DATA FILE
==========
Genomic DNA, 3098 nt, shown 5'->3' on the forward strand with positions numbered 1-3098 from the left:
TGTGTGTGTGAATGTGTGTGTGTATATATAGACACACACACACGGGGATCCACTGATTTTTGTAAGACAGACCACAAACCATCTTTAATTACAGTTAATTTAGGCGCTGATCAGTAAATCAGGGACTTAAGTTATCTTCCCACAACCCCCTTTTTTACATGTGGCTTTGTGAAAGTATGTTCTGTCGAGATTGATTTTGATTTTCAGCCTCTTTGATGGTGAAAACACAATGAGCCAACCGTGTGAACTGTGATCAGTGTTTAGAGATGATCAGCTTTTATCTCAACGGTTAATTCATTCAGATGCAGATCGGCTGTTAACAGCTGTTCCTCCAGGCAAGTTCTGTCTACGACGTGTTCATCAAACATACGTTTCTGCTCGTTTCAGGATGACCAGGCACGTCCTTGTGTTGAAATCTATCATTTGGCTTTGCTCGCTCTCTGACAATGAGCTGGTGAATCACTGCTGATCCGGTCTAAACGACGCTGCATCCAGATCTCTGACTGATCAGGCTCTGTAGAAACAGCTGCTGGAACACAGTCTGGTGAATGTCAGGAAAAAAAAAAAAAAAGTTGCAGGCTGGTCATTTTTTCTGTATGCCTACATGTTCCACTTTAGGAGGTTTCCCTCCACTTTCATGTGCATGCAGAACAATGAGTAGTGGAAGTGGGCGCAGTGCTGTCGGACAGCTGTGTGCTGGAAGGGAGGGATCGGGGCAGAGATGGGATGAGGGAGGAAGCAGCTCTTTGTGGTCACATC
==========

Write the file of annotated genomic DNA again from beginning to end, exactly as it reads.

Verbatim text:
Genomic DNA, 3098 nt, shown 5'->3' on the forward strand with positions numbered 1-3098 from the left:
TGTGTGTGTGAATGTGTGTGTGTATATATAGACACACACACACGGGGATCCACTGATTTTTGTAAGACAGACCACAAACCATCTTTAATTACAGTTAATTTAGGCGCTGATCAGTAAATCAGGGACTTAAGTTATCTTCCCACAACCCCCTTTTTTACATGTGGCTTTGTGAAAGTATGTTCTGTCGAGATTGATTTTGATTTTCAGCCTCTTTGATGGTGAAAACACAATGAGCCAACCGTGTGAACTGTGATCAGTGTTTAGAGATGATCAGCTTTTATCTCAACGGTTAATTCATTCAGATGCAGATCGGCTGTTAACAGCTGTTCCTCCAGGCAAGTTCTGTCTACGACGTGTTCATCAAACATACGTTTCTGCTCGTTTCAGGATGACCAGGCACGTCCTTGTGTTGAAATCTATCATTTGGCTTTGCTCGCTCTCTGACAATGAGCTGGTGAATCACTGCTGATCCGGTCTAAACGACGCTGCATCCAGATCTCTGACTGATCAGGCTCTGTAGAAACAGCTGCTGGAACACAGTCTGGTGAATGTCAGGAAAAAAAAAAAAAAAGTTGCAGGCTGGTCATTTTTTCTGTATGCCTACATGTTCCACTTTAGGAGGTTTCCCTCCACTTTCATGTGCATGCAGAACAATGAGTAGTGGAAGTGGGCGCAGTGCTGTCGGACAGCTGTGTGCTGGAAGGGAGGGATCGGGGCAGAGATGGGATGAGGGAGGAAGCAGCTCTTTGTGGTCACATC